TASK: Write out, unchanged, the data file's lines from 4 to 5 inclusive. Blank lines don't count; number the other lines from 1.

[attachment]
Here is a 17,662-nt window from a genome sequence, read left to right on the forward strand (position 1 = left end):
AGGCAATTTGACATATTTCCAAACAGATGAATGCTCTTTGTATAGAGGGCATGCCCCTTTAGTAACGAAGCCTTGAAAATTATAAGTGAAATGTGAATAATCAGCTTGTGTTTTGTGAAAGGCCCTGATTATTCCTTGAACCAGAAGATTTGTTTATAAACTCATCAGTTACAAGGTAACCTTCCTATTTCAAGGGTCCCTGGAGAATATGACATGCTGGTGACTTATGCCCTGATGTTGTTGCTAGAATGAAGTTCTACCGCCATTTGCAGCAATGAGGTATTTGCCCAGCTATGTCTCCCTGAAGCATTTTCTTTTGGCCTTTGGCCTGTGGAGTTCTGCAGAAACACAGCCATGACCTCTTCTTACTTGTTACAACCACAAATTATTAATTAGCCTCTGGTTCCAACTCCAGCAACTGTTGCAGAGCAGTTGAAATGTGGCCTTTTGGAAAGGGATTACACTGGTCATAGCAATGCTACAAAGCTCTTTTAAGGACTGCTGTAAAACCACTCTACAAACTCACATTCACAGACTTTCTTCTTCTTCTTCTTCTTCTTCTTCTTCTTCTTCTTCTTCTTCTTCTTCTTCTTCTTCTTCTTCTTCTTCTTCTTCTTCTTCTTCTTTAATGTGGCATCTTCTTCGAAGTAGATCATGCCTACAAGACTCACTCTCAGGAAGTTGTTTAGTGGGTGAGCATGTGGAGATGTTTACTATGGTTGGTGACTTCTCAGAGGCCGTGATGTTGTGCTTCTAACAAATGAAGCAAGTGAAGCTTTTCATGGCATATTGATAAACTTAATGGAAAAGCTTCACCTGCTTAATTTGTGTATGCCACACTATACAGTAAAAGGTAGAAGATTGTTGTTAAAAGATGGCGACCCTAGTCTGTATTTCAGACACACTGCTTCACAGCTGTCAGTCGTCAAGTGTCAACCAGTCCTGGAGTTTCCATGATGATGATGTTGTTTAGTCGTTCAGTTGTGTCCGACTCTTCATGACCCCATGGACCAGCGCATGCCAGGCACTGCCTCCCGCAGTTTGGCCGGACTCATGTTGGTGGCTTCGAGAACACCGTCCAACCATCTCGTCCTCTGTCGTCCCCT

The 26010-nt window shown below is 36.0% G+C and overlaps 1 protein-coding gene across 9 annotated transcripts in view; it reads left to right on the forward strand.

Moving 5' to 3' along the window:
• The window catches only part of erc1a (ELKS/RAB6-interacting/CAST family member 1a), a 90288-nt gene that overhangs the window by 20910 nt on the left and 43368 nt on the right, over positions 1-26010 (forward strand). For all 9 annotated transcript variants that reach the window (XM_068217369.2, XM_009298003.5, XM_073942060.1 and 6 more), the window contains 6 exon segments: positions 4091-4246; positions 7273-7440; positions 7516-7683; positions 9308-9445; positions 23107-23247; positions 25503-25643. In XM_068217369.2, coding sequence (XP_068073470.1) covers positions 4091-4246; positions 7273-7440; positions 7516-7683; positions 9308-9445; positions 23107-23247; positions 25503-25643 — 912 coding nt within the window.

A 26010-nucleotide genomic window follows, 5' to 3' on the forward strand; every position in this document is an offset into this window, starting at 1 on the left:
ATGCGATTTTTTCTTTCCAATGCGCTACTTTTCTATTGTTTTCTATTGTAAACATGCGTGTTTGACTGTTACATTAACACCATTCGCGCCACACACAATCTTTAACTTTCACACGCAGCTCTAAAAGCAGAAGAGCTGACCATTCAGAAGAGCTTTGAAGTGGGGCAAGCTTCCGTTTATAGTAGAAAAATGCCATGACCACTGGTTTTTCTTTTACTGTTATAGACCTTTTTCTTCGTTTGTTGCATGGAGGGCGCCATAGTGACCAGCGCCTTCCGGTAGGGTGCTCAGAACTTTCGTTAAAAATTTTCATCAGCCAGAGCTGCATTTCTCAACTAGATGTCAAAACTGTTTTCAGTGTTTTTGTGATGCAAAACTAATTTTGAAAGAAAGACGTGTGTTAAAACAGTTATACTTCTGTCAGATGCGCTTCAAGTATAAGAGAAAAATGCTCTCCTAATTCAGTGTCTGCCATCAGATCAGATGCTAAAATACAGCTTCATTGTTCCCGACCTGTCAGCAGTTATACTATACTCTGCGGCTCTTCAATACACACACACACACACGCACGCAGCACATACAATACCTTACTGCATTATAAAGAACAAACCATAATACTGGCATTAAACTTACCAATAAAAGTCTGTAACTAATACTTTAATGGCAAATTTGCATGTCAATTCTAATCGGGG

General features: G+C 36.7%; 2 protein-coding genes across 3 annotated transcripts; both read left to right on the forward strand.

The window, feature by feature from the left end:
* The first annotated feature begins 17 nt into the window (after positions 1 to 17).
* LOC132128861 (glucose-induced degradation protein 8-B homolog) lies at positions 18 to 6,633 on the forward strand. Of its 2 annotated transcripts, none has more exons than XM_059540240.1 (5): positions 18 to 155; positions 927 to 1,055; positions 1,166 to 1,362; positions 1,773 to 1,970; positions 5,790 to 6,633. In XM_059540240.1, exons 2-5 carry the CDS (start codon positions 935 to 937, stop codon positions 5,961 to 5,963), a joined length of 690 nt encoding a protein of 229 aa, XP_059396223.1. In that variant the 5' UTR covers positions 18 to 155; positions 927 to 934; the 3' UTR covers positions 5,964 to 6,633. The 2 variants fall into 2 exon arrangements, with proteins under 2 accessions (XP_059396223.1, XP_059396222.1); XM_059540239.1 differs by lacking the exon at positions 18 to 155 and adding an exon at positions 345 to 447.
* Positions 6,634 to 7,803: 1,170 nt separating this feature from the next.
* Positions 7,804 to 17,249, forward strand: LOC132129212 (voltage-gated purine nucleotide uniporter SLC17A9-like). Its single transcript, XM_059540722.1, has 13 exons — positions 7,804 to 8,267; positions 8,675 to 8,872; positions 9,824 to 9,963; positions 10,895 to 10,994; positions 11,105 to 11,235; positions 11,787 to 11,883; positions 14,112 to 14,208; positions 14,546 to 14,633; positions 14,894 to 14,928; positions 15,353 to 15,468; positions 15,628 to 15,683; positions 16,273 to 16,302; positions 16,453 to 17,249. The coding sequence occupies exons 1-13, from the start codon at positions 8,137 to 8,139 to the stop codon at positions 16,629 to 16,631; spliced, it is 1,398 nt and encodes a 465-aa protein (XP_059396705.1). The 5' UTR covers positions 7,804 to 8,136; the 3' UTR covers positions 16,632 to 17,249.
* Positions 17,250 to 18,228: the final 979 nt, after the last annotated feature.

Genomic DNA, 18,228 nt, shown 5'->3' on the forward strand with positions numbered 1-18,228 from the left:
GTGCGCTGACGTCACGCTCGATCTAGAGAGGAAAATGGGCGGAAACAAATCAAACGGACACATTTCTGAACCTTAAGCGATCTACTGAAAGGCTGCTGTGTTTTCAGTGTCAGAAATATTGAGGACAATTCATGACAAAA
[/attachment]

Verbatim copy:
Moving 5' to 3' along the window:
• The window catches only part of erc1a (ELKS/RAB6-interacting/CAST family member 1a), a 90288-nt gene that overhangs the window by 20910 nt on the left and 43368 nt on the right, over positions 1-26010 (forward strand). For all 9 annotated transcript variants that reach the window (XM_068217369.2, XM_009298003.5, XM_073942060.1 and 6 more), the window contains 6 exon segments: positions 4091-4246; positions 7273-7440; positions 7516-7683; positions 9308-9445; positions 23107-23247; positions 25503-25643. In XM_068217369.2, coding sequence (XP_068073470.1) covers positions 4091-4246; positions 7273-7440; positions 7516-7683; positions 9308-9445; positions 23107-23247; positions 25503-25643 — 912 coding nt within the window.